Advice for the Home Gardener from the Help Desk of the
UC Master Gardener Program of Contra Costa County
Client's Request (from telephone conversation): Help!... I'm growing tomatoes in an enclosed courtyard. I'm now seeing tomatoes disappearing and some with gnawed portions of low hanging tomatoes. I've heard a lot about voles being quite prevalent this year. Do you think it is voles? Other than the disappearing tomatoes and gnawing, I haven't really seen signs of other “animals”.
MGCC Help Desk Response: Thank you for calling the UC Master Gardener Program Help Desk this morning with your question about your disappearing tomatoes.
On the other hand, rats are excellent climbers and though somewhat larger, look similar to voles. (Voles can be up to 8 inches long, including the tail, and they have a short tail. While rats are much larger than the common house mouse or meadow vole, a young rat is occasionally confused with a mouse. In general, very young rats have large heads and feet in proportion to their bodies, whereas those of adult mice are proportionately much smaller).
Reducing the rat population should be the first step in protecting your tomatoes. Sanitation and making your courtyard less hospitable to rats, can go a long way to reducing the population. If you have bird feeders, either remove them or clean under them daily and take them inside at night. Also, talk with your neighbors about reducing rat habitat, as this is usually a neighborhood-wide problem. (Rat habitat outside of your courtyard might include woodpiles, moist areas in and around gardens, and dense vegetation such as ivy.)
Trapping can also work to reduce the population, but it is difficult to make a permanent dent in the population through trapping alone. Snap traps are the best traps to use as long as you can place them where other animals (squirrels, opossums, and birds as well as your dog or neighbors' cats) can't get to them. For roof rats, the traps should be placed in off-the-ground locations such as branches or fences.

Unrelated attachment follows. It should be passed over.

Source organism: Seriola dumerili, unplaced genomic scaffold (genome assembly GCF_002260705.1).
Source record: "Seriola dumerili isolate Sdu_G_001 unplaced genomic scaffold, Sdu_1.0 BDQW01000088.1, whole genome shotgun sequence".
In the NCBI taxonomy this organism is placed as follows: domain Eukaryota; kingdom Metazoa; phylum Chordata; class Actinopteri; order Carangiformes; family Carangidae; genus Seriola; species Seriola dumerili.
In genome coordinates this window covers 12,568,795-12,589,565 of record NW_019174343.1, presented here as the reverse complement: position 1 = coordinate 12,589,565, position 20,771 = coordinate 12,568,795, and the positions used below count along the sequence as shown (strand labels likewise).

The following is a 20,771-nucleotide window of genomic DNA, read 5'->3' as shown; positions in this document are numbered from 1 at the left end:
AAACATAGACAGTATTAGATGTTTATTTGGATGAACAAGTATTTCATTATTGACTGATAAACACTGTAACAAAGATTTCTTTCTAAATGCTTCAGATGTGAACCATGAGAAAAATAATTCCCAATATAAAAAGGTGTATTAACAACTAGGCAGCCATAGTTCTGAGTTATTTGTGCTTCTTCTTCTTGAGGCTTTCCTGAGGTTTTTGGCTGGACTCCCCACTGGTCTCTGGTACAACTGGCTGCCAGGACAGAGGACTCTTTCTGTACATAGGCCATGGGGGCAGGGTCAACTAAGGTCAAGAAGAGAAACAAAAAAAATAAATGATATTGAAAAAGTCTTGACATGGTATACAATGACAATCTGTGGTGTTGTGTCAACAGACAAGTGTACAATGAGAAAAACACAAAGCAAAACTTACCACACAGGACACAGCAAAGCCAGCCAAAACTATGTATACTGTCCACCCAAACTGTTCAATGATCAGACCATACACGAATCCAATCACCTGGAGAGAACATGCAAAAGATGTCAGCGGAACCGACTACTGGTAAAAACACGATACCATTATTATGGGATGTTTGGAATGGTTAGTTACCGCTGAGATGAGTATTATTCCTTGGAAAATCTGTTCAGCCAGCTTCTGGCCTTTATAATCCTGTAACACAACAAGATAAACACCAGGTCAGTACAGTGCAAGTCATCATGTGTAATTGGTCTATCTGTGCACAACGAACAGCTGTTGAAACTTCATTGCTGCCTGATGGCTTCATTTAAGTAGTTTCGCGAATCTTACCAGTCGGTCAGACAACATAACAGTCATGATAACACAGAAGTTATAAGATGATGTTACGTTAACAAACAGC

If you use traps, check them frequently for dead rats. Do not touch rodents with your bare hands. Make sure you wash your hands thoroughly after handling traps. Dispose of dead rats by burying them or by placing them in a sealed plastic bag and putting them in the trash.
In the meantime, physical barriers can be used to protect your tomato plants directly. One approach is to erect a 1 foot tall barrier using metal roof flashing (obtainable at the hardware store) all the way around the planting bed. Rats are unable to gain traction on the slippery surface. Alternatively, you could build a small-mesh (no larger than 1/4 inch holes) enclosure around the bed or around each plant. Since rats, especially roof rats, are excellent climbers, the wire mesh enclosure would need to go up the sides and across the top of the plants.
We do not recommend use of rat poisons, especially out of doors, due to risk of harm to wildlife and pets either by eating the poison directly and/or indirectly in eating the rat.
For more information on rat identification and management, see: http://www.ipm.ucdavis.edu/PMG/PESTNOTES/pn74106.html
And for information on voles see: http://ipm.ucanr.edu/PMG/PESTNOTES/pn7439.html
Hope this information helps you eliminate those disappearing tomatoes. From the inquiries Master Gardeners have received about rats this year you are not alone.
Please let us know if you have further questions.
Good luck with your tomatoes!
Help Desk of the UC Master Gardener Program of Contra Costa County (MCW)
Please Join us at "Fall for Plants" on September 9 for the workshops and the plant sale, Registration is optional, but it'll get you a free plant from the sale. Hope to see you there.